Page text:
Deal with it: Binge Eating


“Subdue your appetites, my dears, and you’ve conquered human nature.” Dorothy Canfield Fisher

I was a fat kid my entire life, up until the age of 28. That fat kid still exists, deep down inside, and his timid voice can become booming when it comes to food. Even after having lost 200lbs, I still have the voracious appetite of someone that is 410lbs. I know that I could be a competitive eater, but I have no desire to undo all of my hard work and the changes I’ve implemented in my life. Still, I occasionally find that I have this burning desire that turns off my brain and makes me feel like I just need to keep eating. Fortunately, these occasions, over time, have become few and far between. Even so, I want to leave nothing to chance. I’ve resolved to learn from my mistakes so that that I am better prepared for the next time the inner fat kid starts to get really loud and demands a few stuffed crust meat lover’s pizzas and non-diet Mt. Dew in a can (it’s so much better in a can).

One of the important parts of dealing with the after effects of binge eating is to realize what you should NOT do afterwards:

  1. DO NOT weigh yourself for a few days. Having binged is already demoralizing; there is no need to further complicating things by having the scale demoralize and de-motivate you further. The scale may register much higher than normal. In this case it isn’t an indicator of fat gain: after a binge, the scale will be up due to extra food in your system, and water weight caused by extra sodium and carbohydrates. Trust me, as I’ve seen the scale swing upwards of 20lbs in a single 24 hour period after visiting a buffet. Before I learned how to deal with binges and move forward, I let this 20lb “weight” gain utterly de-motivate me, and I would often spiral out of control into a multiple week long period of simply not caring and effectively undoing much of my progress.
  2. DO NOT compensate for a binge the very next day by punishing yourself through excessive cardio. I firmly believe that exercise should be a tool used to improve your mental and physical fitness toward a goal of overall health. Using cardio simply with the mindset of burning calories, contributes to an unhealthy attitude where you may think “I can eat whatever I want as long as I force myself to burn it off tomorrow.” It is NOT healthy to put yourself on a path where binging is followed by cardio as a means of punishment. Please do not push that burden onto your future self!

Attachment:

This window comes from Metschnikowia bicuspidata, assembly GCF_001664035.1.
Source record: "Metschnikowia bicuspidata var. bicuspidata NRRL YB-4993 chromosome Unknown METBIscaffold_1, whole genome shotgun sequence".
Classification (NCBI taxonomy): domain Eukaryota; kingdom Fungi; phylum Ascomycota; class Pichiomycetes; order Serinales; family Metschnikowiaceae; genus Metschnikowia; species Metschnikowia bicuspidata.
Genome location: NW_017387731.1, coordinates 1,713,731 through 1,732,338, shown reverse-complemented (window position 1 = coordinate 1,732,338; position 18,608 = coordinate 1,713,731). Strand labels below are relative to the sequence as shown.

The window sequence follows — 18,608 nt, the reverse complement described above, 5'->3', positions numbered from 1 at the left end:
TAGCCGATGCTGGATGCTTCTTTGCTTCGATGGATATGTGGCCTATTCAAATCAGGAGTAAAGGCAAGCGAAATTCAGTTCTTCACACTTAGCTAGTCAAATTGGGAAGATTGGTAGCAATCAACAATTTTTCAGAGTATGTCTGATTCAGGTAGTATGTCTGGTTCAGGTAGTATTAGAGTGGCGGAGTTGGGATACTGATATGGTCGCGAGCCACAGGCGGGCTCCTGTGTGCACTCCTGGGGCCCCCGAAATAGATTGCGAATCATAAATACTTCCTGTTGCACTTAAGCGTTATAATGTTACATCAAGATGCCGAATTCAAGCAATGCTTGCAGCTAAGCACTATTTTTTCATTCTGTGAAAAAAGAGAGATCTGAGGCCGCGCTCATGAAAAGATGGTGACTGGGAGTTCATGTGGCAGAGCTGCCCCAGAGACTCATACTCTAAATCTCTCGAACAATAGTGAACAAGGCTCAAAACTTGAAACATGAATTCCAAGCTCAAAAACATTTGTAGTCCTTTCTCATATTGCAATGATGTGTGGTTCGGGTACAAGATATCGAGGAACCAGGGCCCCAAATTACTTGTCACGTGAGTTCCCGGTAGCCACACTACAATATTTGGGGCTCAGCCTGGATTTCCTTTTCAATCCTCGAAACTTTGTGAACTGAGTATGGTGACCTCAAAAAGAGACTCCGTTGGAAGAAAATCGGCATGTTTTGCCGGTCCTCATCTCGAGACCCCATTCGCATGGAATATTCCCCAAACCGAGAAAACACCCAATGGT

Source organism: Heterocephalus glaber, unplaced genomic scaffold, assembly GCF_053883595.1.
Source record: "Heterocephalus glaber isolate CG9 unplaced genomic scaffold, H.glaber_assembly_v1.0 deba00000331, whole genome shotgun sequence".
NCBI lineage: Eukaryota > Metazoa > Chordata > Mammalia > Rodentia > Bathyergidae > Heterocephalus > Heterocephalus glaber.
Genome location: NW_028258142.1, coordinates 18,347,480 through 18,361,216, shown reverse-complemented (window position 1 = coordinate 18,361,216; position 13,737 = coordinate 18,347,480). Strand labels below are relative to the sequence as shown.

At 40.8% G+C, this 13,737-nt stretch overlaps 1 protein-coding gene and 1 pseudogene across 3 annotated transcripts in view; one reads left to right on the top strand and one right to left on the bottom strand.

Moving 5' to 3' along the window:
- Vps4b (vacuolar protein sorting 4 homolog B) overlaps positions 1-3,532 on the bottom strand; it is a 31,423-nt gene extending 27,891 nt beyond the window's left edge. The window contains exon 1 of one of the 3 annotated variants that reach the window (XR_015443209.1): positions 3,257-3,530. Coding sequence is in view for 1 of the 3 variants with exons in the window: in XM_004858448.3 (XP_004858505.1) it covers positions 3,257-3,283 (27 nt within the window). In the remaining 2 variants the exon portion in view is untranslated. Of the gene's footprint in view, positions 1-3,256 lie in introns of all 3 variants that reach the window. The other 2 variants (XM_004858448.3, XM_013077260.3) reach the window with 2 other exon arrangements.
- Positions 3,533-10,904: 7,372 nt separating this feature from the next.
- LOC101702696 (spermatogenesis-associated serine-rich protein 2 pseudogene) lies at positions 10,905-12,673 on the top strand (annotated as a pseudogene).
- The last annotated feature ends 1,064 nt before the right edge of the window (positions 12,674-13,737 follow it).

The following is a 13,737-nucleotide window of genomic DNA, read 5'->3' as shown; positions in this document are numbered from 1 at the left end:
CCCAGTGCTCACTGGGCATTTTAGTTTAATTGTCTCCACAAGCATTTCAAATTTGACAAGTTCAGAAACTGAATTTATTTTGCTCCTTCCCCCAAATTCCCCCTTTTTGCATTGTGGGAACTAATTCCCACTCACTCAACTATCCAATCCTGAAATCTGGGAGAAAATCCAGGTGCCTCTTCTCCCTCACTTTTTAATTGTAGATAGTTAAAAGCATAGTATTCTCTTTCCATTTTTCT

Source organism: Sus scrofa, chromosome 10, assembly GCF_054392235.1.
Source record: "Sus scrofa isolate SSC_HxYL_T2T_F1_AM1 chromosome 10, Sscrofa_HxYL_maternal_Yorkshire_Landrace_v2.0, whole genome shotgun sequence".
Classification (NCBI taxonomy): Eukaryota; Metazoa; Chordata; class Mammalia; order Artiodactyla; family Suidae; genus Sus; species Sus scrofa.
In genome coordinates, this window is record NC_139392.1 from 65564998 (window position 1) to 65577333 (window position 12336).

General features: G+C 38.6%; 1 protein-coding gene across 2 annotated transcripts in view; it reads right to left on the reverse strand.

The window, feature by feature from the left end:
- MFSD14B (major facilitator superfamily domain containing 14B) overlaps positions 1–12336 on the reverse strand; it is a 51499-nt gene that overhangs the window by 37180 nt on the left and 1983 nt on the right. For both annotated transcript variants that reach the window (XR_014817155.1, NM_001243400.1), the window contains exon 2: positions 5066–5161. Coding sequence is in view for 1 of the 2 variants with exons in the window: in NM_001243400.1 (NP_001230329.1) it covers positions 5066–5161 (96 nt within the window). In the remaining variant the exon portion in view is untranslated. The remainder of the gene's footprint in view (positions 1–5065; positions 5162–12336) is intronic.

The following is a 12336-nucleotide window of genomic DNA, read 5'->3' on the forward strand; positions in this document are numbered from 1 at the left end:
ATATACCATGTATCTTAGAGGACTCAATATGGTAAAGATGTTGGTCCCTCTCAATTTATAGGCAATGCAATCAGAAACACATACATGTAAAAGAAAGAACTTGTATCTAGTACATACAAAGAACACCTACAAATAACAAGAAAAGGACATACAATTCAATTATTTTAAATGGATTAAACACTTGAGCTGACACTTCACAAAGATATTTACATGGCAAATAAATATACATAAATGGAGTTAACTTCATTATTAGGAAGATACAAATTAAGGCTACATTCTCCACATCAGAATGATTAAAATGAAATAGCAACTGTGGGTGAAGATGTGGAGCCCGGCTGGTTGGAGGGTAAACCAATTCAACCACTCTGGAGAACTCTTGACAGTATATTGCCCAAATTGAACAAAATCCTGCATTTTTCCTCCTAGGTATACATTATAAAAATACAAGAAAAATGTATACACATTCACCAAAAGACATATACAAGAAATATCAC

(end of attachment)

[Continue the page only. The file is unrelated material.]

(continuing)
3. DO NOT skip meals in order to offset what you ate during the binge. While it’s certainly OK to eat a bit less the next day, and maybe up your green vegetable consumption to help with your post-binge hunger and digestion, skipping meals to compensate also contributes to a very unhealthy attitude toward binges and how to deal with them.

Behaviors that perpetuate the cycle of binging and then “undoing the binge” create a negative relationship with food and exercise. For long term success, you would be best served by realizing that a single day is irrelevant. Identify the binge, reflect upon it, and move on. Doing any of the actions mentioned in the above short list of negative post-binge actions can contribute to difficulty in just moving on or can even help to continue the binge beyond a single meal and/or day.

A healthier approach to the problem of binging is admitting to yourself that overeating is more likely to occur in certain situations, and working to achieve a positive a relationship between your emotions, your fitness goals, and your natural need for food.

With the things that you should not do out of the way, there are somethings that you should do to help prevent binges and stop ones that have already started.

  1. DO plan ahead in order to prevent binges or minimize their impact. If you know of situations where you are incredibly likely to binge, then planning ahead can make such a situation have a much reduced emotional, mental, and physical impact. For example, when teachers return to school after summer break, and are hit with tons of stress and deadlines all at once, binging on comfort foods (and foods available at all day meetings) is common. Other special events like birthdays, and holidays should also be planned for by using the previous techniques of “budgeting the luxuries” and the “social obligation buffer.” If you plan for these events, instead of trying to avoid these situations entirely through willpower alone, you are much less likely to think that you’ve failed and thus less likely for the binge to be worse.